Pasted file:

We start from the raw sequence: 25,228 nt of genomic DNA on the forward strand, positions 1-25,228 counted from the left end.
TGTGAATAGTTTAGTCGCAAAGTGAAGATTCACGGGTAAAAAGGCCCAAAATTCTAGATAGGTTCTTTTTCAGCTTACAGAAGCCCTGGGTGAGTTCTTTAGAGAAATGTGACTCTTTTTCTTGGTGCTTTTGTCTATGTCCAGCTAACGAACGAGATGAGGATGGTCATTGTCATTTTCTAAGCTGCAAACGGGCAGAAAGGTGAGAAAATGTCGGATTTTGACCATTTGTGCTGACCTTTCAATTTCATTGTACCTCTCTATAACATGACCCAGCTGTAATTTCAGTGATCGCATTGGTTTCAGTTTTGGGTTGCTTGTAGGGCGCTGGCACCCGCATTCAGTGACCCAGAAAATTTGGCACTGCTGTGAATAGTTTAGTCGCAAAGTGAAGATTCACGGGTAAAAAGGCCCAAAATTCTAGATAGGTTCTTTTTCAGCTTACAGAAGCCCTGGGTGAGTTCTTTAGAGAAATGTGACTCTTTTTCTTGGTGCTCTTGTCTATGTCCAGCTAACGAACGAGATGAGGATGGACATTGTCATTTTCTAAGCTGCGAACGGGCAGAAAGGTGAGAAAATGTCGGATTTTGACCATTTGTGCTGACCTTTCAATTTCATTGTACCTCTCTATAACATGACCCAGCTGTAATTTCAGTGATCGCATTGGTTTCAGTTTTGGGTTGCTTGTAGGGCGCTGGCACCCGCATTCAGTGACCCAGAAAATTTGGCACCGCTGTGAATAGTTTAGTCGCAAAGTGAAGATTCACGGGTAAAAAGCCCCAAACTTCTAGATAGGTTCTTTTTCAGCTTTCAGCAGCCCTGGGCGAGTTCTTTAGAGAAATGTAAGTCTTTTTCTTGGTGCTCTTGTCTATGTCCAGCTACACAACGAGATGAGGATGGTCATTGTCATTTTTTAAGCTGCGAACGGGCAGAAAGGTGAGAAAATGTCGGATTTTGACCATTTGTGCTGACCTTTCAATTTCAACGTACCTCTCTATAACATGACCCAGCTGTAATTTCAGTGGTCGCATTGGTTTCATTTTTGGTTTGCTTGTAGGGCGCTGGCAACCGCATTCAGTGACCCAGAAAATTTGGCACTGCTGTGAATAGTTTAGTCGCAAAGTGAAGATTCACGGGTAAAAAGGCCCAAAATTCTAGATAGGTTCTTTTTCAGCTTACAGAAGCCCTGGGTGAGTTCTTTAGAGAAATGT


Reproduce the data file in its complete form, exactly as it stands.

We start from the raw sequence: 25,228 nt of genomic DNA on the forward strand, positions 1-25,228 counted from the left end.
TGTGAATAGTTTAGTCGCAAAGTGAAGATTCACGGGTAAAAAGGCCCAAAATTCTAGATAGGTTCTTTTTCAGCTTACAGAAGCCCTGGGTGAGTTCTTTAGAGAAATGTGACTCTTTTTCTTGGTGCTTTTGTCTATGTCCAGCTAACGAACGAGATGAGGATGGTCATTGTCATTTTCTAAGCTGCAAACGGGCAGAAAGGTGAGAAAATGTCGGATTTTGACCATTTGTGCTGACCTTTCAATTTCATTGTACCTCTCTATAACATGACCCAGCTGTAATTTCAGTGATCGCATTGGTTTCAGTTTTGGGTTGCTTGTAGGGCGCTGGCACCCGCATTCAGTGACCCAGAAAATTTGGCACTGCTGTGAATAGTTTAGTCGCAAAGTGAAGATTCACGGGTAAAAAGGCCCAAAATTCTAGATAGGTTCTTTTTCAGCTTACAGAAGCCCTGGGTGAGTTCTTTAGAGAAATGTGACTCTTTTTCTTGGTGCTCTTGTCTATGTCCAGCTAACGAACGAGATGAGGATGGACATTGTCATTTTCTAAGCTGCGAACGGGCAGAAAGGTGAGAAAATGTCGGATTTTGACCATTTGTGCTGACCTTTCAATTTCATTGTACCTCTCTATAACATGACCCAGCTGTAATTTCAGTGATCGCATTGGTTTCAGTTTTGGGTTGCTTGTAGGGCGCTGGCACCCGCATTCAGTGACCCAGAAAATTTGGCACCGCTGTGAATAGTTTAGTCGCAAAGTGAAGATTCACGGGTAAAAAGCCCCAAACTTCTAGATAGGTTCTTTTTCAGCTTTCAGCAGCCCTGGGCGAGTTCTTTAGAGAAATGTAAGTCTTTTTCTTGGTGCTCTTGTCTATGTCCAGCTACACAACGAGATGAGGATGGTCATTGTCATTTTTTAAGCTGCGAACGGGCAGAAAGGTGAGAAAATGTCGGATTTTGACCATTTGTGCTGACCTTTCAATTTCAACGTACCTCTCTATAACATGACCCAGCTGTAATTTCAGTGGTCGCATTGGTTTCATTTTTGGTTTGCTTGTAGGGCGCTGGCAACCGCATTCAGTGACCCAGAAAATTTGGCACTGCTGTGAATAGTTTAGTCGCAAAGTGAAGATTCACGGGTAAAAAGGCCCAAAATTCTAGATAGGTTCTTTTTCAGCTTACAGAAGCCCTGGGTGAGTTCTTTAGAGAAATGT